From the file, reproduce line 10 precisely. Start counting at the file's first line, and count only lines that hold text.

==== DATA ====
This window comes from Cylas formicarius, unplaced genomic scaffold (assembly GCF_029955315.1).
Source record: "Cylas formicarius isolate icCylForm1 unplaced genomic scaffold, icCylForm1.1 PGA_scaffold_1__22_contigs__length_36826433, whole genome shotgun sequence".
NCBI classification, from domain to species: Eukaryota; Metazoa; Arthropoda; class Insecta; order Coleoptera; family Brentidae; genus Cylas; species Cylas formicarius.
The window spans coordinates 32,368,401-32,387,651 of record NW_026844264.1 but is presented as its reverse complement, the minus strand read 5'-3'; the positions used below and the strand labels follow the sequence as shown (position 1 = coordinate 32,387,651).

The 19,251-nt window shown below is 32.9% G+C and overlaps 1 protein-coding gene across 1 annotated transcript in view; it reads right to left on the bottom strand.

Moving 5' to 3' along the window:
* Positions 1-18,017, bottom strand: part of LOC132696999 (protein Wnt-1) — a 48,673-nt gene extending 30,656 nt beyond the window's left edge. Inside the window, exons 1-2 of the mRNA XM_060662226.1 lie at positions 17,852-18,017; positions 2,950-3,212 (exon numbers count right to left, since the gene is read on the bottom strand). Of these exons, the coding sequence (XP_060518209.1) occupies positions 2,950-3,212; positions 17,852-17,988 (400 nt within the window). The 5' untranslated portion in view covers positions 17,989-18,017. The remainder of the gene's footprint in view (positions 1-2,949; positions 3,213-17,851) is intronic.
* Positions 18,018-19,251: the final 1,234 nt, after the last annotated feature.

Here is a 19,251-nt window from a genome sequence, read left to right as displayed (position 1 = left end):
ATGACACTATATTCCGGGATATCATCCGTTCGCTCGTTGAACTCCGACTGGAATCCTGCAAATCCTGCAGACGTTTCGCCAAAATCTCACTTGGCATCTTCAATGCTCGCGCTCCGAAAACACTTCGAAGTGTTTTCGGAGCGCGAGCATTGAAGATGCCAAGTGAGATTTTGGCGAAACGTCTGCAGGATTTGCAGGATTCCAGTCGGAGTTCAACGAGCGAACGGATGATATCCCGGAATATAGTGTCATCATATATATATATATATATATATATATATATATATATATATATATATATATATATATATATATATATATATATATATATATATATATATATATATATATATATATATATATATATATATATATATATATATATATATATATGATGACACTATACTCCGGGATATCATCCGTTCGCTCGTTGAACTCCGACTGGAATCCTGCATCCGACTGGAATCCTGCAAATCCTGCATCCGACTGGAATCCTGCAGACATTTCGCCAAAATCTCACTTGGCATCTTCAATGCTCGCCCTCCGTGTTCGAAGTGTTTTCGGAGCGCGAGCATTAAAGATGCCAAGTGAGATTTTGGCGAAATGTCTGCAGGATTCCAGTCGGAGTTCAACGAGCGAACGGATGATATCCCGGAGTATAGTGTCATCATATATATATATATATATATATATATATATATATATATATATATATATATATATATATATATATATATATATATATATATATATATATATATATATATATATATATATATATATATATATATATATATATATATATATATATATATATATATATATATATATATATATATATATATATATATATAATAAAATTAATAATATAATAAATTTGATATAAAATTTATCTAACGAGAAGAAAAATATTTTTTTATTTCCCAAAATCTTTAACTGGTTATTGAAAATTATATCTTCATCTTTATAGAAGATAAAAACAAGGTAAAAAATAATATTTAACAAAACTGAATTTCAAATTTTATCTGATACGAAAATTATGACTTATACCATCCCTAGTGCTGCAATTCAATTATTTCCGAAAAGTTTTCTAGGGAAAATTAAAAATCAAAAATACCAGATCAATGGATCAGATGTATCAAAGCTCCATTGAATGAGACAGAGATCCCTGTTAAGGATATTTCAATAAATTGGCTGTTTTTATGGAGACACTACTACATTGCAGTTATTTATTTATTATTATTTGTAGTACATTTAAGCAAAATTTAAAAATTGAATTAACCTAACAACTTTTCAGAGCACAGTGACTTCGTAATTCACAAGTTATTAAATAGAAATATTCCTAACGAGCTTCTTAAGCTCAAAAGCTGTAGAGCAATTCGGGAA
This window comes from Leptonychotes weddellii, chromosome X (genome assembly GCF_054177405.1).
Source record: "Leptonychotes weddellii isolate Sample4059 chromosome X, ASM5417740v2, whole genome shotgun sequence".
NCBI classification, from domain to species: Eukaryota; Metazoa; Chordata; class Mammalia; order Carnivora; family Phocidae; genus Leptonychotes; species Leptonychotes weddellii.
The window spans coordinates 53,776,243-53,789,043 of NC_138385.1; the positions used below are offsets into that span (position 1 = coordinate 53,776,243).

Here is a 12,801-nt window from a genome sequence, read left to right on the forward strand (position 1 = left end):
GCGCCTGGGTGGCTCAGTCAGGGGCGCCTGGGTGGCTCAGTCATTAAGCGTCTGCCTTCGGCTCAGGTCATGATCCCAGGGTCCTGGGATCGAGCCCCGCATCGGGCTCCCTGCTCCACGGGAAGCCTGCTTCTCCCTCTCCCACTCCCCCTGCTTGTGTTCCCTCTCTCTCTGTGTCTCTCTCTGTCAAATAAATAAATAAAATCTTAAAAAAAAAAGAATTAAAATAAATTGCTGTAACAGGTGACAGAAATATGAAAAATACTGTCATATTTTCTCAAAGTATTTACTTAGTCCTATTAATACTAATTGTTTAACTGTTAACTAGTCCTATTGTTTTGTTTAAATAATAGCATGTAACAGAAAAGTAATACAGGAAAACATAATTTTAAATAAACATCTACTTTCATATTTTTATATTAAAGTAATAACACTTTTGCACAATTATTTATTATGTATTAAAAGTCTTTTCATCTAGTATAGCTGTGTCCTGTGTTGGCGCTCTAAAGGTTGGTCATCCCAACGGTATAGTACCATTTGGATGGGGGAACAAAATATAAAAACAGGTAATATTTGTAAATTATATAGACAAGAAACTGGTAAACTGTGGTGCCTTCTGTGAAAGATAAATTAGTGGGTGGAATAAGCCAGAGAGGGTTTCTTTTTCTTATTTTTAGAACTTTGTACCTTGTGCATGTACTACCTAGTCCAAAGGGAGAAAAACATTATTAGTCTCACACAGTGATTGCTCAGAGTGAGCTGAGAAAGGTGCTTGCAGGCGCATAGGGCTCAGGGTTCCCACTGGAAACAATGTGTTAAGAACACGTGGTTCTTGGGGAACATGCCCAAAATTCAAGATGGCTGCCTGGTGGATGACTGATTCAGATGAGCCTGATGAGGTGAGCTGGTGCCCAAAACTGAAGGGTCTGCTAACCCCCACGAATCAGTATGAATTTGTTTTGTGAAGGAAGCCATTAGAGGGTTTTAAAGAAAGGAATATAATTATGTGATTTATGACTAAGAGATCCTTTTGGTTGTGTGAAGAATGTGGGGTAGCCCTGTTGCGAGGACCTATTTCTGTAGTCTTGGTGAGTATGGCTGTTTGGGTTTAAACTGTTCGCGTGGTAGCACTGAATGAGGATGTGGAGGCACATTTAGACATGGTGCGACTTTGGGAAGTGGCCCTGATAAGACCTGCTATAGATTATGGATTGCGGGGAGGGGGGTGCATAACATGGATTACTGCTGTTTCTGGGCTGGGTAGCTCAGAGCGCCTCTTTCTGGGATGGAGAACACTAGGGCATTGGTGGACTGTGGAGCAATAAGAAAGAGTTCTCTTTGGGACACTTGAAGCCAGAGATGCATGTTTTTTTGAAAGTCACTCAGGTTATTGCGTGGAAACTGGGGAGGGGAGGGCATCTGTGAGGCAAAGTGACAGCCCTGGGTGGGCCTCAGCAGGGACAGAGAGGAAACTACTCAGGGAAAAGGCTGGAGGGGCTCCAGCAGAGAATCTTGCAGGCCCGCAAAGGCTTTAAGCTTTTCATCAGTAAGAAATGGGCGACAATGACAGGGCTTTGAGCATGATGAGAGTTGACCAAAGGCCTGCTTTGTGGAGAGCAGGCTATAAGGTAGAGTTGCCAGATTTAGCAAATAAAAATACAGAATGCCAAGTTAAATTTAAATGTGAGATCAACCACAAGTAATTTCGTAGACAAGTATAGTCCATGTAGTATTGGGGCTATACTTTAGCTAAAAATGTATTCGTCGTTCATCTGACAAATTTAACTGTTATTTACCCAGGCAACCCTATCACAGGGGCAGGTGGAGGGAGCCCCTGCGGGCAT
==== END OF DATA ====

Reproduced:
ATGACACTATATTCCGGGATATCATCCGTTCGCTCGTTGAACTCCGACTGGAATCCTGCAAATCCTGCAGACGTTTCGCCAAAATCTCACTTGGCATCTTCAATGCTCGCGCTCCGAAAACACTTCGAAGTGTTTTCGGAGCGCGAGCATTGAAGATGCCAAGTGAGATTTTGGCGAAACGTCTGCAGGATTTGCAGGATTCCAGTCGGAGTTCAACGAGCGAACGGATGATATCCCGGAATATAGTGTCATCATATATATATATATATATATATATATATATATATATATATATATATATATATATATATATATATATATATATATATATATATATATATATATATATATATATATATATATATATATATATATATATATATATATATATATGATGACACTATACTCCGGGATATCATCCGTTCGCTCGTTGAACTCCGACTGGAATCCTGCATCCGACTGGAATCCTGCAAATCCTGCATCCGACTGGAATCCTGCAGACATTTCGCCAAAATCTCACTTGGCATCTTCAATGCTCGCCCTCCGTGTTCGAAGTGTTTTCGGAGCGCGAGCATTAAAGATGCCAAGTGAGATTTTGGCGAAATGTCTGCAGGATTCCAGTCGGAGTTCAACGAGCGAACGGATGATATCCCGGAGTATAGTGTCATCATATATATATATATATATATATATATATATATATATATATATATATATATATATATATATATATATATATATATATATATATATATATATATATATATATATATATATATATATATATATATATATATATATATATATATATATATATATATATATATATATATATATATATATATATATATATAATAAAATTAATAATATAATAAATTTGATATAAAATTTATCTAACGAGAAGAAAAATATTTTTTTATTTCCCAAAATCTTTAACTGGTTATTGAAAATTATATCTTCATCTTTATAGAAGATAAAAACAAGGTAAAAAATAATATTTAACAAAACTGAATTTCAAATTTTATCTGATACGAAAATTATGACTTATACCATCCCTAGTGCTGCAATTCAATTATTTCCGAAAAGTTTTCTAGGGAAAATTAAAAATCAAAAATACCAGATCAATGGATCAGATGTATCAAAGCTCCATTGAATGAGACAGAGATCCCTGTTAAGGATATTTCAATAAATTGGCTGTTTTTATGGAGACACTACTACATTGCAGTTATTTATTTATTATTATTTGTAGTACATTTAAGCAAAATTTAAAAATTGAATTAACCTAACAACTTTTCAGAGCACAGTGACTTCGTAATTCACAAGTTATTAAATAGAAATATTCCTAACGAGCTTCTTAAGCTCAAAAGCTGTAGAGCAATTCGGGAA